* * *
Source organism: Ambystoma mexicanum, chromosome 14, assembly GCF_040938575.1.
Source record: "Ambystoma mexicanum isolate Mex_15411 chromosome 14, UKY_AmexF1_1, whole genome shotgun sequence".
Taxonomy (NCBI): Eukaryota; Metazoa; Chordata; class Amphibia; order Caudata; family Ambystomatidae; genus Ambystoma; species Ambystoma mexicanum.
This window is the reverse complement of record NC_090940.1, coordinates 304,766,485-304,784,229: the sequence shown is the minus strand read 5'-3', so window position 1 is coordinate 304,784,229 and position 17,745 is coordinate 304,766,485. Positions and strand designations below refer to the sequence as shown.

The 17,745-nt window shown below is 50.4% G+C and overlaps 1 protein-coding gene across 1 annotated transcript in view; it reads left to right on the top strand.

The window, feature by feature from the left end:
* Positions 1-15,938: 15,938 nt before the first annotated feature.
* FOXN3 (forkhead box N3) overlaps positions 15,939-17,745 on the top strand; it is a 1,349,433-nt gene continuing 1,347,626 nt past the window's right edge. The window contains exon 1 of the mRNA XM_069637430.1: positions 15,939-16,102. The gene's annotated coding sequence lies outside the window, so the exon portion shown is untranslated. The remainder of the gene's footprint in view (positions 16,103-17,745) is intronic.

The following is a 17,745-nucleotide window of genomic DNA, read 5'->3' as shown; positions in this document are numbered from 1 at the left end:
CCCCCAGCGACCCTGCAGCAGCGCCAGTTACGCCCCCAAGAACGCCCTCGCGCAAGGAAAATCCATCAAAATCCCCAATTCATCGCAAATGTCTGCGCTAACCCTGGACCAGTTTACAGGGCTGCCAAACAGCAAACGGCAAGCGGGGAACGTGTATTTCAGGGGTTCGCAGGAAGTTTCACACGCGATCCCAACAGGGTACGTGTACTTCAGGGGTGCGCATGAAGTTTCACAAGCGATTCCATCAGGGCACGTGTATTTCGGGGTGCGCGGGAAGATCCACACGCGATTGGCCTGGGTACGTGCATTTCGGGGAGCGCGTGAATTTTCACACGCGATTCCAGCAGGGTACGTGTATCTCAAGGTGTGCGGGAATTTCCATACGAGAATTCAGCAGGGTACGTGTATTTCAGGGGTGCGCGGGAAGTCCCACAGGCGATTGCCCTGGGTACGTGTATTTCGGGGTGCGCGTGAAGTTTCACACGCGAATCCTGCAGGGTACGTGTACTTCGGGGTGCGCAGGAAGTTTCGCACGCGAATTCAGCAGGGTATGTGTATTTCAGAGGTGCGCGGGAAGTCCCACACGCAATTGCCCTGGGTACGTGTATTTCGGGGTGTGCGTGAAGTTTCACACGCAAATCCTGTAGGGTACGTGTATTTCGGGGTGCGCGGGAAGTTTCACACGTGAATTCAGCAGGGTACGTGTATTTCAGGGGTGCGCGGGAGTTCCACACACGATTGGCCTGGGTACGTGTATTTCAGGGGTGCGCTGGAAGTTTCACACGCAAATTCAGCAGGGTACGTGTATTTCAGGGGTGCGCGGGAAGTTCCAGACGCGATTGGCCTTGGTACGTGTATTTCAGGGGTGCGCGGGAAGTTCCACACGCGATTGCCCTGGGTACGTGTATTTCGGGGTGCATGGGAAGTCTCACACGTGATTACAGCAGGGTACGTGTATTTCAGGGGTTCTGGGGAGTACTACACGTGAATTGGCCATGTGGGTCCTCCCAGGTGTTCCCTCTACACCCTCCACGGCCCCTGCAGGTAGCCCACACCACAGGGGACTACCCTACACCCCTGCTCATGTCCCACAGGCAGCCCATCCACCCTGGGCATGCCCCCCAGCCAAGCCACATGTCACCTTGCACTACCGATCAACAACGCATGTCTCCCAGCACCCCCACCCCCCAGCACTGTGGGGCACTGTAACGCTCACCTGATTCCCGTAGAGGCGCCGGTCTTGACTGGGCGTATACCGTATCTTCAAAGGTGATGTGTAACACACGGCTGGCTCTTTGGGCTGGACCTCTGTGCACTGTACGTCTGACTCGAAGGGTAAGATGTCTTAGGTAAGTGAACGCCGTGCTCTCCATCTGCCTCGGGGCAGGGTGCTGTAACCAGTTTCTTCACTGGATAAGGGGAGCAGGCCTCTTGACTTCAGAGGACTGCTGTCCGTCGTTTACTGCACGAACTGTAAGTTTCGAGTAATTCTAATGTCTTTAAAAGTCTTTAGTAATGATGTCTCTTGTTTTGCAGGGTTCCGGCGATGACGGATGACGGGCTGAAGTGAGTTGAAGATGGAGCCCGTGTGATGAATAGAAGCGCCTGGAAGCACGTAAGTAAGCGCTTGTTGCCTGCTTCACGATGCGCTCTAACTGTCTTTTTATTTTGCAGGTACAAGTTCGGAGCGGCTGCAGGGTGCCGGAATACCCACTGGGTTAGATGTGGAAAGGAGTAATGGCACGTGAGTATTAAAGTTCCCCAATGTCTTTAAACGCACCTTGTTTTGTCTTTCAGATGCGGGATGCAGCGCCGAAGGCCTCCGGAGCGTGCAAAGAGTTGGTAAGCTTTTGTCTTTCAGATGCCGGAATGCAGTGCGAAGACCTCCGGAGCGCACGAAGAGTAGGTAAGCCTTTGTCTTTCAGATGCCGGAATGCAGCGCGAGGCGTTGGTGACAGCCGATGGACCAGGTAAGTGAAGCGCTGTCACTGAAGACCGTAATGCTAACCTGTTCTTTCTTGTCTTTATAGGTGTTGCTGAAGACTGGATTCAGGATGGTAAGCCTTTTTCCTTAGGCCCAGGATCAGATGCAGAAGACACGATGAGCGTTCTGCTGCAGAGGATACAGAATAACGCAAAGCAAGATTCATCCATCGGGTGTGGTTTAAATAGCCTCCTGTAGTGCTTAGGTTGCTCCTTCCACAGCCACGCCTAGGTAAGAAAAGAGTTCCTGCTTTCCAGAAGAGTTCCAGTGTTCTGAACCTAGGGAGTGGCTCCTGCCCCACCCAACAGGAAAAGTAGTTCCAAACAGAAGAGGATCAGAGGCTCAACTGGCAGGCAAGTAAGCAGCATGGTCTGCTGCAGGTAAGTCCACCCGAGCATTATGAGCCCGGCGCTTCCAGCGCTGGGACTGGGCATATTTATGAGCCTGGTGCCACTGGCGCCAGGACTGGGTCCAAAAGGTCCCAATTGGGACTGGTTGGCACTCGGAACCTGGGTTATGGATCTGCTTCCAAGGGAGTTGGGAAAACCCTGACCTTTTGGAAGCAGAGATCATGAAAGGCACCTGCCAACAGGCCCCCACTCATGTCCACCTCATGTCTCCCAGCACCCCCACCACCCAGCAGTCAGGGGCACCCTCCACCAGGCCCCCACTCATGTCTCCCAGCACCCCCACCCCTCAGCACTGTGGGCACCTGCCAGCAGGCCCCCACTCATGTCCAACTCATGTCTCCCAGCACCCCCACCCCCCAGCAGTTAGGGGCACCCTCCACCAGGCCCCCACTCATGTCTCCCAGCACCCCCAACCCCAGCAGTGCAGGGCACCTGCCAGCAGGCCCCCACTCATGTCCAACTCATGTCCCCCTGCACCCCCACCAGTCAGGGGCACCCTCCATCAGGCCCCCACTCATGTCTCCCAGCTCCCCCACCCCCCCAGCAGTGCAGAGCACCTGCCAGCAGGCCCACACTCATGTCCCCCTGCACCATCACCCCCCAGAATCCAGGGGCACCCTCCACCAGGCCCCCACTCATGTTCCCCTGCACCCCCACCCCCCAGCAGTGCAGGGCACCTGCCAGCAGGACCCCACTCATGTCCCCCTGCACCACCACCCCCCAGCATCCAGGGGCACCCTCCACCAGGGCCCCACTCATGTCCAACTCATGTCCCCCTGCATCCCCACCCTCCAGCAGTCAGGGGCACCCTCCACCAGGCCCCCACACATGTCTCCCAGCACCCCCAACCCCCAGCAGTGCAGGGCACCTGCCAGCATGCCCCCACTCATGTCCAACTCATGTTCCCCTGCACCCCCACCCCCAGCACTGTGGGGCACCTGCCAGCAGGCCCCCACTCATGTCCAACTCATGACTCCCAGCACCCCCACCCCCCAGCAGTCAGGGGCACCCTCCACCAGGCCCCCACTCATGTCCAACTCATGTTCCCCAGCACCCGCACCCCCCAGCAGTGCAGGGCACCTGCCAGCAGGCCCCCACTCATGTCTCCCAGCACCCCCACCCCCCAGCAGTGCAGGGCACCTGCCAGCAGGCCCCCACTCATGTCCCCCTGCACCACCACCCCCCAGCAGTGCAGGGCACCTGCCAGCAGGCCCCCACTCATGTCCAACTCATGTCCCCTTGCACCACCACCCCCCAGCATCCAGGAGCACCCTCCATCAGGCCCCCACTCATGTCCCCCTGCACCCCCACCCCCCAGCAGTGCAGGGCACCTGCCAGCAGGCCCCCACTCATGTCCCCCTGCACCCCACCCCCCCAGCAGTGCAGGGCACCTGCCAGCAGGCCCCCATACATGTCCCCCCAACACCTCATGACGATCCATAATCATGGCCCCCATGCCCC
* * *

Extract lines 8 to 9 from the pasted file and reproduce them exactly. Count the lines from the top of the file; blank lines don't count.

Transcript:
* FOXN3 (forkhead box N3) overlaps positions 15,939-17,745 on the top strand; it is a 1,349,433-nt gene continuing 1,347,626 nt past the window's right edge. The window contains exon 1 of the mRNA XM_069637430.1: positions 15,939-16,102. The gene's annotated coding sequence lies outside the window, so the exon portion shown is untranslated. The remainder of the gene's footprint in view (positions 16,103-17,745) is intronic.

The following is a 17,745-nucleotide window of genomic DNA, read 5'->3' as shown; positions in this document are numbered from 1 at the left end: